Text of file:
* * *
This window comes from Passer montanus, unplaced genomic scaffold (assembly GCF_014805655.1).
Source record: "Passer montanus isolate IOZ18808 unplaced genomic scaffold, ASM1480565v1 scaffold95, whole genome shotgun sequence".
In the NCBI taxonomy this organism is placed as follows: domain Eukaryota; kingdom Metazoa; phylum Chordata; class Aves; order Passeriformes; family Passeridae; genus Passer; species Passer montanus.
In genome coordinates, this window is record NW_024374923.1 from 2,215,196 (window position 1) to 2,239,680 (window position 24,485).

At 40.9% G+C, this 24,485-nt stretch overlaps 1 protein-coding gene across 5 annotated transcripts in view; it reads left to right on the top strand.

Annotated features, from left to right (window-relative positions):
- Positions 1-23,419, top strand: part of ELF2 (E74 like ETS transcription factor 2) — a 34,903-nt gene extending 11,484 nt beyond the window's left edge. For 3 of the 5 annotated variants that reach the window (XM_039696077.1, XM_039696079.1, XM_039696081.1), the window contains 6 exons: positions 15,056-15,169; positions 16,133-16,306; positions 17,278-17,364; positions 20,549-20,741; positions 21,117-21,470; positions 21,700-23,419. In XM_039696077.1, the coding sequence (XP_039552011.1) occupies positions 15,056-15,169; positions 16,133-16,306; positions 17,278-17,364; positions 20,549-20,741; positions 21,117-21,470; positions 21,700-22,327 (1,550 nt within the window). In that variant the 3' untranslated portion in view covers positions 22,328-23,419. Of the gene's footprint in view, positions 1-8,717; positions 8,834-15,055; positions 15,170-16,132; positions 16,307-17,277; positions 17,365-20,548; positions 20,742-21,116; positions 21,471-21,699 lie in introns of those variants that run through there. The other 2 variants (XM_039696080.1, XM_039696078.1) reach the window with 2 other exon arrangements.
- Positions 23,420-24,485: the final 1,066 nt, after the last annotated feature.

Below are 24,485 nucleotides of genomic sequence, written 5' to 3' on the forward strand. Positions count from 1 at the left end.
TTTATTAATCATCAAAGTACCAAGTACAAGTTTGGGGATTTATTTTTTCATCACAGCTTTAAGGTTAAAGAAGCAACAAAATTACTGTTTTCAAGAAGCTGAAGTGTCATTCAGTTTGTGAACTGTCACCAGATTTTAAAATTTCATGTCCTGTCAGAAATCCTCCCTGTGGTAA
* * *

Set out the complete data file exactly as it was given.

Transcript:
This window comes from Passer montanus, unplaced genomic scaffold (assembly GCF_014805655.1).
Source record: "Passer montanus isolate IOZ18808 unplaced genomic scaffold, ASM1480565v1 scaffold95, whole genome shotgun sequence".
In the NCBI taxonomy this organism is placed as follows: domain Eukaryota; kingdom Metazoa; phylum Chordata; class Aves; order Passeriformes; family Passeridae; genus Passer; species Passer montanus.
In genome coordinates, this window is record NW_024374923.1 from 2,215,196 (window position 1) to 2,239,680 (window position 24,485).

At 40.9% G+C, this 24,485-nt stretch overlaps 1 protein-coding gene across 5 annotated transcripts in view; it reads left to right on the top strand.

Annotated features, from left to right (window-relative positions):
- Positions 1-23,419, top strand: part of ELF2 (E74 like ETS transcription factor 2) — a 34,903-nt gene extending 11,484 nt beyond the window's left edge. For 3 of the 5 annotated variants that reach the window (XM_039696077.1, XM_039696079.1, XM_039696081.1), the window contains 6 exons: positions 15,056-15,169; positions 16,133-16,306; positions 17,278-17,364; positions 20,549-20,741; positions 21,117-21,470; positions 21,700-23,419. In XM_039696077.1, the coding sequence (XP_039552011.1) occupies positions 15,056-15,169; positions 16,133-16,306; positions 17,278-17,364; positions 20,549-20,741; positions 21,117-21,470; positions 21,700-22,327 (1,550 nt within the window). In that variant the 3' untranslated portion in view covers positions 22,328-23,419. Of the gene's footprint in view, positions 1-8,717; positions 8,834-15,055; positions 15,170-16,132; positions 16,307-17,277; positions 17,365-20,548; positions 20,742-21,116; positions 21,471-21,699 lie in introns of those variants that run through there. The other 2 variants (XM_039696080.1, XM_039696078.1) reach the window with 2 other exon arrangements.
- Positions 23,420-24,485: the final 1,066 nt, after the last annotated feature.

Below are 24,485 nucleotides of genomic sequence, written 5' to 3' on the forward strand. Positions count from 1 at the left end.
TTTATTAATCATCAAAGTACCAAGTACAAGTTTGGGGATTTATTTTTTCATCACAGCTTTAAGGTTAAAGAAGCAACAAAATTACTGTTTTCAAGAAGCTGAAGTGTCATTCAGTTTGTGAACTGTCACCAGATTTTAAAATTTCATGTCCTGTCAGAAATCCTCCCTGTGGTAA